If you aren’t on Facebook, does your business even exist? What about Instagram? LinkedIn? Here’s how social media can help your business grow. By Lynne Testoni
For most vets, the reason they entered the profession (and trained for all those years) was because they loved animals and wanted to help them stay healthy and happy.
However, once you are running your own veterinary practice, you become so much more than a vet—you are a business owner. And that means you have to learn new skills and take on different roles; including roles that you may not be prepared for or trained in.
This is where things such as marketing come into play—and social media. While your 16-year-old daughter might be pushing you to get the practice on Instagram and Facebook, is she right? Does a modern veterinary practice need to be active on social media? Or is it best left to teenagers?
Matt Pearce, a senior strategist at creative agency, We Are Social, says that it’s becoming more expected for even small businesses such as veterinary practices to have some level of social media presence.
“You don’t have to be on every single channel, creating multiple updates all of the time,” he says. “But people are increasingly spending more and more time on social media and there’s a bit of an expectation that the brands and the businesses that they engage with are on there. They use social media as a way to stay up to date and get the latest news.”
Time needed for social media
Odette Barry of Odette & Co. agrees that it might be useful to have some sort of social presence but says that you don’t need to invest a lot of time maintaining your social feeds. She does say, however, that social platforms can help get you found on Google and other search engines, which might have more long-term benefits for your practice.
“I think that, given how well optimised social media platforms are for search ability, you absolutely must have an account that contains the keywords for your brand,” she explains. She adds it’s also important to include your geographical location in all your social media profiles.
“It’s often going to be your location that’s going to be the primary driver of how people find you.”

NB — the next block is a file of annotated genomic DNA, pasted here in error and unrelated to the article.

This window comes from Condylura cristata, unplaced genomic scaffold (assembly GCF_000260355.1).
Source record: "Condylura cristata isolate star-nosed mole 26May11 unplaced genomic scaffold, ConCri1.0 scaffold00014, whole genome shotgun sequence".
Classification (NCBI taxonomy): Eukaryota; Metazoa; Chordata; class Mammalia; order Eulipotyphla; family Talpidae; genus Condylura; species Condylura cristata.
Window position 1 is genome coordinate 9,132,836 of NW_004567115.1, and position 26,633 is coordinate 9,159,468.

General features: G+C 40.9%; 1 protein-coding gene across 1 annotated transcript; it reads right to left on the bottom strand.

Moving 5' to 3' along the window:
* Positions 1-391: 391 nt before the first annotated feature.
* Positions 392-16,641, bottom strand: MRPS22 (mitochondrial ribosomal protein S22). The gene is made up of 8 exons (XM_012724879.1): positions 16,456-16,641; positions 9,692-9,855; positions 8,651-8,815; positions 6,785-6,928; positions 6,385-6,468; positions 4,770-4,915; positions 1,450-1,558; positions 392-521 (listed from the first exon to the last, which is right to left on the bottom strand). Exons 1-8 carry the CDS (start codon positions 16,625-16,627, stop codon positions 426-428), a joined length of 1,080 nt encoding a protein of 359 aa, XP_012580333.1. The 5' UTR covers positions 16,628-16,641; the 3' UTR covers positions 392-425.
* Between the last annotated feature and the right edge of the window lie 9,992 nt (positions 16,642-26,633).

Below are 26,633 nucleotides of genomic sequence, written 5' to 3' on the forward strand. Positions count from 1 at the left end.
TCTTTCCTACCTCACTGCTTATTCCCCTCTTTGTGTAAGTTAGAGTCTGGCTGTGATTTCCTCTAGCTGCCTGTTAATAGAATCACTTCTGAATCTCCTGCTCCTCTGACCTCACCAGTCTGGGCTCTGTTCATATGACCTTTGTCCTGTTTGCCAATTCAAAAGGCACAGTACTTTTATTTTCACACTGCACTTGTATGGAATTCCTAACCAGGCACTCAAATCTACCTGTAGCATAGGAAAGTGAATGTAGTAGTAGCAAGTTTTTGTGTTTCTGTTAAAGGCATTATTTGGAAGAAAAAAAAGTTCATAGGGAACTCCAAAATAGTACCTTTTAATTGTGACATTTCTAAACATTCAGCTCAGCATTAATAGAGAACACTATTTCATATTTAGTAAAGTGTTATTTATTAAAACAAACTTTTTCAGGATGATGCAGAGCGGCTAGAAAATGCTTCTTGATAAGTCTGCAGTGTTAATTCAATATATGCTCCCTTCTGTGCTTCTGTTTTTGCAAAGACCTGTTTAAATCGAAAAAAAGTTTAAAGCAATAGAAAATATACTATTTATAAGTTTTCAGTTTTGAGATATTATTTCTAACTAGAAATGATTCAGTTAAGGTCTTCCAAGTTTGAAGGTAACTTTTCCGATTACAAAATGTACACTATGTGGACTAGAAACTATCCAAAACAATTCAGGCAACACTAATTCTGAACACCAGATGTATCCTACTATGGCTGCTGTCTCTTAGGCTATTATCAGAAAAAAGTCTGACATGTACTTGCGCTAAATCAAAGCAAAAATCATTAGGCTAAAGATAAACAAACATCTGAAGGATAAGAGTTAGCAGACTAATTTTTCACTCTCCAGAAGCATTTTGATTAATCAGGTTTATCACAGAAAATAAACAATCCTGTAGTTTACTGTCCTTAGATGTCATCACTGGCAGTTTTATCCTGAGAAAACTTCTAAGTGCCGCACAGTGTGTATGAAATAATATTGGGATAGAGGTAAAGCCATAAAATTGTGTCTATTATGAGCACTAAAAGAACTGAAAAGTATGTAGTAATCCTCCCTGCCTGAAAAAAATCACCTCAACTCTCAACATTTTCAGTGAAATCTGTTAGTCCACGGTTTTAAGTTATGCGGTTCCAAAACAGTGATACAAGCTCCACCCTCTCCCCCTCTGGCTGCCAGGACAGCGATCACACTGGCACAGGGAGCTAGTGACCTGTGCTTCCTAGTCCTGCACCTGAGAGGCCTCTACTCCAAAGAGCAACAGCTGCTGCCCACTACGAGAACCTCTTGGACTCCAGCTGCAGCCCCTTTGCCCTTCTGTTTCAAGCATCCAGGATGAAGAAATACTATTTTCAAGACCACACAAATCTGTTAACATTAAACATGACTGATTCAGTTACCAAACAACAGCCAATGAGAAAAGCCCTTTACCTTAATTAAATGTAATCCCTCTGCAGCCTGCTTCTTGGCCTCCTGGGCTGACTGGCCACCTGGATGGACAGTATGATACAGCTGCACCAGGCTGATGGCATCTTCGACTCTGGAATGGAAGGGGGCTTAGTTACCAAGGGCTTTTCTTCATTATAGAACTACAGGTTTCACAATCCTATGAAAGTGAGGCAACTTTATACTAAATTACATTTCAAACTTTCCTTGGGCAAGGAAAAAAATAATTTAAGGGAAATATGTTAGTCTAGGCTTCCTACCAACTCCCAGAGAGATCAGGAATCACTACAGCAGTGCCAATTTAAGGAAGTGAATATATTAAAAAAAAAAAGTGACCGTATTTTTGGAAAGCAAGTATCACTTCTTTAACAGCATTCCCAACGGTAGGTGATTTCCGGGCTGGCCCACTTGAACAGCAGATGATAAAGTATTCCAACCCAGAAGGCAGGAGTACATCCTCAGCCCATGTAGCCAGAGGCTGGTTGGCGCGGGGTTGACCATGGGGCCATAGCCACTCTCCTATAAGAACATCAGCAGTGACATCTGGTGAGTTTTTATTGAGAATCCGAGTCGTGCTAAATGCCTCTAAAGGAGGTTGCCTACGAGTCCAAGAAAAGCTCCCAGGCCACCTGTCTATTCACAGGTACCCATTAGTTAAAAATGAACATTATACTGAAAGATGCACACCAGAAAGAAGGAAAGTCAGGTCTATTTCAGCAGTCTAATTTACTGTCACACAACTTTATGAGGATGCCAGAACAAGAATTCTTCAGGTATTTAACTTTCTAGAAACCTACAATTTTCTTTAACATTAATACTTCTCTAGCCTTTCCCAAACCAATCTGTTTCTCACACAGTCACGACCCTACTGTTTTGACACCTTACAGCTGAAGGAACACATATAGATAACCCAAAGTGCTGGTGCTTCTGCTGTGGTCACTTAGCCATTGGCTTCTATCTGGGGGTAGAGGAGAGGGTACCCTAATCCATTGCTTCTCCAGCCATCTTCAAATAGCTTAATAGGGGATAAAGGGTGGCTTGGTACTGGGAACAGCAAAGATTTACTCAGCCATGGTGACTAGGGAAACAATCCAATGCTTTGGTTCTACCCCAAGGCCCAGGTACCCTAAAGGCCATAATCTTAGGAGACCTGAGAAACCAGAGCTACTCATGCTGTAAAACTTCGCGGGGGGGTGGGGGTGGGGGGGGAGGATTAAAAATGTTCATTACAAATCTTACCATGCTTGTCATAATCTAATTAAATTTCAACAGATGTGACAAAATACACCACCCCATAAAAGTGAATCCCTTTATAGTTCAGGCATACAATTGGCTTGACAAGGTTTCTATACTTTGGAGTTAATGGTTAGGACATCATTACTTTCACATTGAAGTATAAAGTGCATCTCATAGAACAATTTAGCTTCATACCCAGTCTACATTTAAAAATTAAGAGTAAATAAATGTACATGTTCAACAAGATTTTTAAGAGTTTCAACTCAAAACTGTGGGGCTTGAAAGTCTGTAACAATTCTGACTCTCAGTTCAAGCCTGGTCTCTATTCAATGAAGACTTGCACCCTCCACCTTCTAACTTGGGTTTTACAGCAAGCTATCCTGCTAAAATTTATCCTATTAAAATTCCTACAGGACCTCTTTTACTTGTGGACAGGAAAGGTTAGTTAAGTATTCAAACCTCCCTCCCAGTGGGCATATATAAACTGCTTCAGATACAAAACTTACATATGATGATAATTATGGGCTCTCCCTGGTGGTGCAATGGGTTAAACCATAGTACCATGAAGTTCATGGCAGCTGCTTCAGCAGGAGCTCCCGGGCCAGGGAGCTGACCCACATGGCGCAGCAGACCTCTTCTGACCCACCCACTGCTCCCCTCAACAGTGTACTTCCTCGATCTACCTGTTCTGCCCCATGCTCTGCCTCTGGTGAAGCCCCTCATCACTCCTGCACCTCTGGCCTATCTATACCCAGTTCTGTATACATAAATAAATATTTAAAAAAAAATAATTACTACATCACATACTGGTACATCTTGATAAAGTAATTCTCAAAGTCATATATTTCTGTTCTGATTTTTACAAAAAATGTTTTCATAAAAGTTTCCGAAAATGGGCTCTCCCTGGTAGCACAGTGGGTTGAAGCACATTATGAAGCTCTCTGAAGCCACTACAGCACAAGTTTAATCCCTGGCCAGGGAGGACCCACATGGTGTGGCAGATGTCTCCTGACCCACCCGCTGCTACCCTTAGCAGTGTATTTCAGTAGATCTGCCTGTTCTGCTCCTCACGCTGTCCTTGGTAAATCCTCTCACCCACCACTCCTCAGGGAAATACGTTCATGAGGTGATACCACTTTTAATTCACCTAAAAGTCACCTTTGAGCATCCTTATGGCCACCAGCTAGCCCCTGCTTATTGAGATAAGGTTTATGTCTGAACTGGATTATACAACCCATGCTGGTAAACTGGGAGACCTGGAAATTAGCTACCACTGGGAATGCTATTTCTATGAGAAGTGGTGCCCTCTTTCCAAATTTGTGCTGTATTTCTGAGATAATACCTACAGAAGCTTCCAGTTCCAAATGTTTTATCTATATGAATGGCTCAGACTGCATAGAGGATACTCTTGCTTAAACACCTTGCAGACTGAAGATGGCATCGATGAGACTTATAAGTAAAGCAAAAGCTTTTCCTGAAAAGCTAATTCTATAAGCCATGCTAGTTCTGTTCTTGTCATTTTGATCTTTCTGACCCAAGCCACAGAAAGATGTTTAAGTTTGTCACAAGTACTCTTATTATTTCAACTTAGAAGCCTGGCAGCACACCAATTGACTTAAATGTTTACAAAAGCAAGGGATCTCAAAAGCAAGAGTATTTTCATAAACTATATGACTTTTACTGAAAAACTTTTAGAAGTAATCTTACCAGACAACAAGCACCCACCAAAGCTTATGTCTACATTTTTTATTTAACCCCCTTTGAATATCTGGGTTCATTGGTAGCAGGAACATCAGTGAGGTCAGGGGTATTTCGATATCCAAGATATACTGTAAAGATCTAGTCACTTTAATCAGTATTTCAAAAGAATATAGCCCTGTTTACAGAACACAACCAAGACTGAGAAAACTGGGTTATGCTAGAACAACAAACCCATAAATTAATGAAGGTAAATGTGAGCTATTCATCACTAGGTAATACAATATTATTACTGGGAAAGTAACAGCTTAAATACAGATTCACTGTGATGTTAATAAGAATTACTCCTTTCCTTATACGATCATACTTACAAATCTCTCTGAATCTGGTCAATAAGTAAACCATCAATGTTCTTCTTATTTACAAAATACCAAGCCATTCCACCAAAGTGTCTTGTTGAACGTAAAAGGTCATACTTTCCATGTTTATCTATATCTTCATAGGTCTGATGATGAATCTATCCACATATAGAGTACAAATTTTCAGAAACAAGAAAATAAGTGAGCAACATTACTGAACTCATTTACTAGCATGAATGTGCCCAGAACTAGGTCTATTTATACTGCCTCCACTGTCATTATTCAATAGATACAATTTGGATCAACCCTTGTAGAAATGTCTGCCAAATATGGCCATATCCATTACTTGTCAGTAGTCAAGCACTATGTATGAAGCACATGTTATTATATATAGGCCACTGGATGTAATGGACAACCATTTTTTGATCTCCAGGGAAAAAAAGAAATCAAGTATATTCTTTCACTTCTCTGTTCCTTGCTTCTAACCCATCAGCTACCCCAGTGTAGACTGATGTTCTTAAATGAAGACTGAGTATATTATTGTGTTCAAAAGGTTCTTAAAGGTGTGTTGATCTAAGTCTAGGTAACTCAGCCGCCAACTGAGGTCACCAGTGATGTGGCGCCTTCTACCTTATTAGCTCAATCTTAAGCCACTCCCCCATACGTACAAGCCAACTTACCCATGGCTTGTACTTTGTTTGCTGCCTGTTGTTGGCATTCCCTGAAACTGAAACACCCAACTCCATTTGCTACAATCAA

Co-director of digital agency The Bubble Co., Renee Francis, says that one of the best things about social media is that it puts businesses on a level playing field, allowing smaller businesses such as veterinary clinics the same access as a large multi-national corporation.
“If you set up social media, you can target the same 10,000 or 100,000 people that really big businesses are targeting.” she says. “Because when you’re online, you can represent yourself any way you want to. So you can look a lot bigger than you are.”
Francis says that social media provides lots of data on your customers too, so you know who you are targeting and exactly how they are responding to your content.
“All the data is there,” she explains. “It’s all measurable and you know exactly what’s going on. It’s actually the perfect avenue, with really small startup costs and set-up fees. So it’s perfect for small businesses.”
Where should you start?
All experts say that while it’s good to have a profile on a few social media platforms, you don’t need to be active on all of them. “If you are talking to consumers, Facebook, Instagram, and LinkedIn are your top three,” says Francis. “So if you’re covering at least two of those, then that’s a good place to start.”
Odette Barry includes Google on that list. “Make sure the key platforms of Google My Business, Facebook and Instagram are set up so that people can search and find you,” she adds. “However, when it comes to managing a content calendar, and regularly updating it, I would say that is less of a priority.”
What should you post?
Another co-director at The Bubble Co., Sarah Jones, says that vets are in an ideal position to access the most popular (read: animal) posts on any social media. “That engagement and connection between customers and animals is quite emotive, so you get the brand awareness and engagement, especially with Facebook,” she says.
“A lot of people like Facebook because it can create a community of animal lovers and engagement that gives you long-term brand loyalty.”
Controlling your own database
But what about those all-important algorithms that people talk about? Facebook, in particular, is famous for changing the rules all the time, making it hard to keep up. The key, says Odette Barry, is to use social media mostly as a way of encouraging people back to your own website and onto an email list, so you can maintain direct contact away from social media through newsletters and the like.
“While social media can be tempting, it’s important to keep the conversation between a veterinary clinic and their customers to email as much as possible, where you can control the message and you are not beholden to the algorithms used by the likes of Facebook and Instagram,” she says.
“People are so much more responsive on their email. And if you haven’t been really active on social media, it’s quite likely that people are not going to see your content, because of those algorithms. So you’re better off working on building your email database, so that you can send out essential things such as, ‘It’s tick season’, or ‘There’s a local virus outbreak’.”